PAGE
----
Mexico kinda missed things like the gold rush, the fur trade, the slave trade, cotton, various developments that spurred demand for steel, steam, rails, petroleum. Mexico had its heyday from the 16th to the 18th century during the galleon trade.
Mexico was an extractive economy for much of its colonial and post-colonial history (silver and gold, then oil). That creates a very unequal, distorted economy.
Though I think Mexico is far less of a “dump” than many Americans think (many Americans only see either the worst side of the border towns, or atypical tourist spots like Cabo and Cancun). It has several cities and regions that are well-developed, the country’s life expectancy (77.14 years) is within MONTHS of the U.S. life expectancy (78.74) and its economy is growing at a rate that surpasses many industrialized countries. Emigration is rapidly declining, though the transmigration of Central Americans is still an issue. Mexico is closer to Russia than to Bangladesh or Nigeria.
However, Mexico still has severe problems, such as rural poverty in most indigenous southern communities and - of course - the drug war and high levels violent crime.
If you consider a 1.6 year difference to be “within months”, what is not considered “within months”? 2 years? 2.5 years? 5 years?. Literally they’re all “within months”, and I’d think if the gap is longer than the next longest generally contemplated subdivision you wouldn’t normally emphasize that they’re within the smaller subdivision.
IAN syncrolecyne and cannot speak for them, but I think their point was just that compared to the overall spread of life-expectancy numbers among nations in general, the US-Mexico difference is not very significant.
For instance, you would probably not consider the US to be much more of a “dump” (i.e., poorer and more troubled) than other developed nations such as France or Spain or Israel. Yet all those countries have life expectancy rates at least three years greater than that of the US. Meanwhile, the countries like Niger and Somalia that everyone agrees really are a “dump” economically and societally, as compared to the US, have life expectancy rates over twenty years less than ours.
The point is just that Mexico is actually a lot less “dumpy” than many people imagine it is, at least compared to many countries that are really poor and unstable on global terms.
Keep in mind the richest person on the planet is typically a Mexican, Carlos Slim. Him and Bill Gates flip flop a bit.
Mexico has money, it’s very unevenly distributed. The wealthy area’s are extremely wealthy and the poor areas are extremely poor. The wealthy are the ones running the politics of the country and they really don’t want that to change, they like living like kings thank you very much. So the poor in Mexico don’t have a lot of economic mobility which stifles the countries overall growth.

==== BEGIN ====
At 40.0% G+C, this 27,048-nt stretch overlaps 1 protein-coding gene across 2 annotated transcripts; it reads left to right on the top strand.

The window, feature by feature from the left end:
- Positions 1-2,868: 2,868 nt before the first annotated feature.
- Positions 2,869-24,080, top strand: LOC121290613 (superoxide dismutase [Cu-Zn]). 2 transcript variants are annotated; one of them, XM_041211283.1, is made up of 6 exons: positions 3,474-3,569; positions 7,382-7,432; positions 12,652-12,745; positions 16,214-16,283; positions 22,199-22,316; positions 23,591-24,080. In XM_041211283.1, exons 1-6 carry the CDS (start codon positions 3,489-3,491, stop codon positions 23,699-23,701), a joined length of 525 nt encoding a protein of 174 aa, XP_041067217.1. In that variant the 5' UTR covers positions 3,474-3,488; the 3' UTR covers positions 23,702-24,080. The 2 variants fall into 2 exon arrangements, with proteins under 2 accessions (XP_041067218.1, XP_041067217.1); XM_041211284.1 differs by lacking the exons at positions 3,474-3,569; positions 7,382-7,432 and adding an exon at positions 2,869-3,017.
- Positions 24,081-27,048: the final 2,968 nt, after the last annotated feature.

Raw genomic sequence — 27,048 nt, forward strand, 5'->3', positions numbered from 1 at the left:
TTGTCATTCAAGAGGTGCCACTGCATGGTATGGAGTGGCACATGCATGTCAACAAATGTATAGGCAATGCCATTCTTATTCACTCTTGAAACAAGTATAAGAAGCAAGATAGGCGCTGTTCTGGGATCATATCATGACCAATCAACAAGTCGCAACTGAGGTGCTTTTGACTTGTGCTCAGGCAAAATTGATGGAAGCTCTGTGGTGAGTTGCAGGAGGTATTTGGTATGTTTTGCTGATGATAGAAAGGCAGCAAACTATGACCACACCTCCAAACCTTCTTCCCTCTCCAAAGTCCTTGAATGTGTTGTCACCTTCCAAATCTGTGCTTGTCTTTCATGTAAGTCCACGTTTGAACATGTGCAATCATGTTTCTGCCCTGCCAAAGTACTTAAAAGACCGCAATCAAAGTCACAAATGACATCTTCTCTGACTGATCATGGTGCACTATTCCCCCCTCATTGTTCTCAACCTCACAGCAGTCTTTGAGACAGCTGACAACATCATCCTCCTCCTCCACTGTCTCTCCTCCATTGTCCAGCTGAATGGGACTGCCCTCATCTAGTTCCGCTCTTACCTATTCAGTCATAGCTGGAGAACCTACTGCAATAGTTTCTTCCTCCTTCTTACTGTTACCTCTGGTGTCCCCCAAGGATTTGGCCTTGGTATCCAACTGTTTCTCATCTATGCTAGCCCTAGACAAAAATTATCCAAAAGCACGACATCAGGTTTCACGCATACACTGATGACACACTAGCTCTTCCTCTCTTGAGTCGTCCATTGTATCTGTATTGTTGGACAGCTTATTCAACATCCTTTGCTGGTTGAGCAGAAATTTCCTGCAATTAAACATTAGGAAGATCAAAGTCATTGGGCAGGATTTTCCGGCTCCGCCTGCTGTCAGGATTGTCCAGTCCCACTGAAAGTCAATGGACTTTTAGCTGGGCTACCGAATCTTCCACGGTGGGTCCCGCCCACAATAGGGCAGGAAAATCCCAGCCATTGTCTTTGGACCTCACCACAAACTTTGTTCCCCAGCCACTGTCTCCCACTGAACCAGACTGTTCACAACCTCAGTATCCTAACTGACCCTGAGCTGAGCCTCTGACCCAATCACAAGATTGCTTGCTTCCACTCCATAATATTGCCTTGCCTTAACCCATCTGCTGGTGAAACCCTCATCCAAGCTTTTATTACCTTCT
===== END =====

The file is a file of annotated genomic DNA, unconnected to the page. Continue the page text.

I’m sure a more conservative person can come through and propose an entirely different theory.
Following up on John Mace’s correction of this point, I’ll just point out the southeast Asian countries Singapore (#9 worldwide on the Human Development Index, right after the US (#5), Germany, New Zealand and Canada) and the Philippines (#117).
By comparison, Mexico is #71, closer to the US than Indonesia (#108) is to Singapore.
It happens within countries too. In England there is a North South divide, in spite of the efforts of successive governments to even things up. Italy has to be one of the most marked, with GDP per person more than 40 per cent lower in the South than it is in the centre and north.
I’m pretty sure India has the biggest intra-country variation. India as a whole is a bit less developed than Nicaragua, but the most developed states are similar to Russia and the least developed group with Burundi.
When my brother went across the Mexican border he forgot his passport and told the Mexican official. He was ushered into another room where he paid the guy 20 dollars and was let into the country.
If the same thing happened in the US the official would have been afraid to ask for the bribe and my brother would have been afraid to give one.
That is the difference in microcosm. The US has the rule of law, where everyone is expected to do the right thing. Mexico has a culture of corruption where everyone has to know someone or bribe someone to get anything done.
This is changing and if you look globally, Mexico is a successful country but compared to the US it is a mess.
This is why conspiracists who believe we are headed for a North American Union really have nothing to worry about. Highly doubtful that such a thing will happen without Mexico significantly reducing its economic inequality and there is no way that is happening any time soon.